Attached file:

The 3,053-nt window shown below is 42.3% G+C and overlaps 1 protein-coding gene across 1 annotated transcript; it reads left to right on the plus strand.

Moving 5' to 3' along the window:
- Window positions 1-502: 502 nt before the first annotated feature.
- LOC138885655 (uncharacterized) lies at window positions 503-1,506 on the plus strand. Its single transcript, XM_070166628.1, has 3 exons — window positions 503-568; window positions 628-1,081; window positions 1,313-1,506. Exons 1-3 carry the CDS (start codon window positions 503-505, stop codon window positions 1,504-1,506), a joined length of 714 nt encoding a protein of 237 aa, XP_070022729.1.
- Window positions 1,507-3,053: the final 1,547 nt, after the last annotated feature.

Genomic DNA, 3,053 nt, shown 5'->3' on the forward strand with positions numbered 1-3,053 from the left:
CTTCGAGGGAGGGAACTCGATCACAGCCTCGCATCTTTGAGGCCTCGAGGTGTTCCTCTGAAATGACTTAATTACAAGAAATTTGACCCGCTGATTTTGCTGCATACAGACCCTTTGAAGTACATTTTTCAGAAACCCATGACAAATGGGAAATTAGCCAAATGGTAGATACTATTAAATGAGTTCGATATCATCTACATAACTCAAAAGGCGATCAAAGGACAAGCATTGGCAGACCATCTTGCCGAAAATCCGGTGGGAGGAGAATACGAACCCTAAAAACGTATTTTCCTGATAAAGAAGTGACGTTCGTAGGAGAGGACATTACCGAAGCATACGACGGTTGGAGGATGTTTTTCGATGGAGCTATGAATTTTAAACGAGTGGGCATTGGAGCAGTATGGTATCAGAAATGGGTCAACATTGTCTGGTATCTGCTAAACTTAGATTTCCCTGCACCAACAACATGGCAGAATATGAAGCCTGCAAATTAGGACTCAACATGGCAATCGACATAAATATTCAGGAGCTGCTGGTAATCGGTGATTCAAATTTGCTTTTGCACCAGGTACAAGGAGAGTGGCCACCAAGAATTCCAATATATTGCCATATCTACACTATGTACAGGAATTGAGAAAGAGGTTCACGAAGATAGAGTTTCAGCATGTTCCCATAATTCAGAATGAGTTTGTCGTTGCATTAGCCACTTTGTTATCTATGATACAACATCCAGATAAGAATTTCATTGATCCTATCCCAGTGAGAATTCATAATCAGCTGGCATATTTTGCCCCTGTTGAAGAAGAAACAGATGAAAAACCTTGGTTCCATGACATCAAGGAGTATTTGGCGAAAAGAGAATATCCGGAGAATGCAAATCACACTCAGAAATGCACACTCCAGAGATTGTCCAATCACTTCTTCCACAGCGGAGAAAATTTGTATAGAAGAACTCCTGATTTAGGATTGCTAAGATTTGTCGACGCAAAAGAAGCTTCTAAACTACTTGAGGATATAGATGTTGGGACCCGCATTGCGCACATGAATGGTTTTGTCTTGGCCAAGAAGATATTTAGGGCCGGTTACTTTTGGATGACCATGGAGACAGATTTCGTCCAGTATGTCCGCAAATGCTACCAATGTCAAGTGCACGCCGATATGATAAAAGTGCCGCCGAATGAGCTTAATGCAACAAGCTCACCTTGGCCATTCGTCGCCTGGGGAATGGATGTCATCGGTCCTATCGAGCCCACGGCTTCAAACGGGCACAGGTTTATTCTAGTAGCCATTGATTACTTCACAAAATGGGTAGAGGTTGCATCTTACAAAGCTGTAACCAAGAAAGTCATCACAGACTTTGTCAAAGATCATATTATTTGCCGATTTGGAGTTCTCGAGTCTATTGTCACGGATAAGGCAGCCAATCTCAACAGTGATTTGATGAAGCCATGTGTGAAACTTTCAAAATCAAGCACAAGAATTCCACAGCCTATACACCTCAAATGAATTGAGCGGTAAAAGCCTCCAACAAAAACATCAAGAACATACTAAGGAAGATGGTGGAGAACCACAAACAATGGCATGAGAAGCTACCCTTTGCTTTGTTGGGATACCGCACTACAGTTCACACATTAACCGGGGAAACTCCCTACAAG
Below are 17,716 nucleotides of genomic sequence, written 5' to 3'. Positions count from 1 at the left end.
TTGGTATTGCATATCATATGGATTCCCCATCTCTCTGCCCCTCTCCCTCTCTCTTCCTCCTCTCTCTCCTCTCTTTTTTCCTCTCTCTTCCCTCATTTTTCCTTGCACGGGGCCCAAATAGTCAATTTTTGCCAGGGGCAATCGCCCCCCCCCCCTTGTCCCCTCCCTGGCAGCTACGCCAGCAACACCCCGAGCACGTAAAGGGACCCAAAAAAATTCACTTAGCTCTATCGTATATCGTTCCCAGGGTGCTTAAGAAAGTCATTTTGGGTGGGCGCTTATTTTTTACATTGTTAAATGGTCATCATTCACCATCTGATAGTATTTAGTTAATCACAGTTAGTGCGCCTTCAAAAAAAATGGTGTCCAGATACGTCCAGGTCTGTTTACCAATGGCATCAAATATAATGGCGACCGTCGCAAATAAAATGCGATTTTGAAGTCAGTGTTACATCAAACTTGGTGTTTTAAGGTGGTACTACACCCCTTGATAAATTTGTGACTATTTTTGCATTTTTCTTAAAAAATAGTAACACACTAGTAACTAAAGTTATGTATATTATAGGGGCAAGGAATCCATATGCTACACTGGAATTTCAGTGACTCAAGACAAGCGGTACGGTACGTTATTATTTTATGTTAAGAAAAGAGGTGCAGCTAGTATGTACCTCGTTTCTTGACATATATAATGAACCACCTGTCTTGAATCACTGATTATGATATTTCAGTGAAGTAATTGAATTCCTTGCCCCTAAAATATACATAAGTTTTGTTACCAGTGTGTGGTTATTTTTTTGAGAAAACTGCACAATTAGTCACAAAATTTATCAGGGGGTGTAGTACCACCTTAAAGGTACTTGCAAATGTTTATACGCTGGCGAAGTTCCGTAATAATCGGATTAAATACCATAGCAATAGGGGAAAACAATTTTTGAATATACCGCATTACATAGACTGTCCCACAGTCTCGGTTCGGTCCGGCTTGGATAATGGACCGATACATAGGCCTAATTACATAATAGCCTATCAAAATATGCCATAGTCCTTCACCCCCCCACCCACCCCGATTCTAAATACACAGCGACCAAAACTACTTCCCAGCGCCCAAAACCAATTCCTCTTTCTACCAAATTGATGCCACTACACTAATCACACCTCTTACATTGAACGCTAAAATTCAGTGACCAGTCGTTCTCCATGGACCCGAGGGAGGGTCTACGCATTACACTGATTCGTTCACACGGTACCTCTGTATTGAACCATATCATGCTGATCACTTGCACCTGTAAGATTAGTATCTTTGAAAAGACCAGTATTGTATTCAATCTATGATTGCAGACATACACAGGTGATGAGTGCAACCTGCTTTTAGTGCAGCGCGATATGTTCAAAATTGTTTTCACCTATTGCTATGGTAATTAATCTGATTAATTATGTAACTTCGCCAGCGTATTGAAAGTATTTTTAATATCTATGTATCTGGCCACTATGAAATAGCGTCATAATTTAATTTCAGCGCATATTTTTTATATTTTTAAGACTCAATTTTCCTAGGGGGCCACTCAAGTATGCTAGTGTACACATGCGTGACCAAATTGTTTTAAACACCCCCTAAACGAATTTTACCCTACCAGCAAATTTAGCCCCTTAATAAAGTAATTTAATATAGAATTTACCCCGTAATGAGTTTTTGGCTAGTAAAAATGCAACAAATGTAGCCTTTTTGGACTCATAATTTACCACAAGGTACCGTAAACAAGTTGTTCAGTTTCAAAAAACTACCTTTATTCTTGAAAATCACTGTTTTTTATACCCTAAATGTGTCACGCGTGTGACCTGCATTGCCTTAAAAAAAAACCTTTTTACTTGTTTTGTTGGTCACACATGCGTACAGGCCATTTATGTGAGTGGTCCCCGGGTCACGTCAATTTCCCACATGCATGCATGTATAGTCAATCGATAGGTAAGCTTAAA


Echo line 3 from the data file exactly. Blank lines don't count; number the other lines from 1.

- Window positions 1-502: 502 nt before the first annotated feature.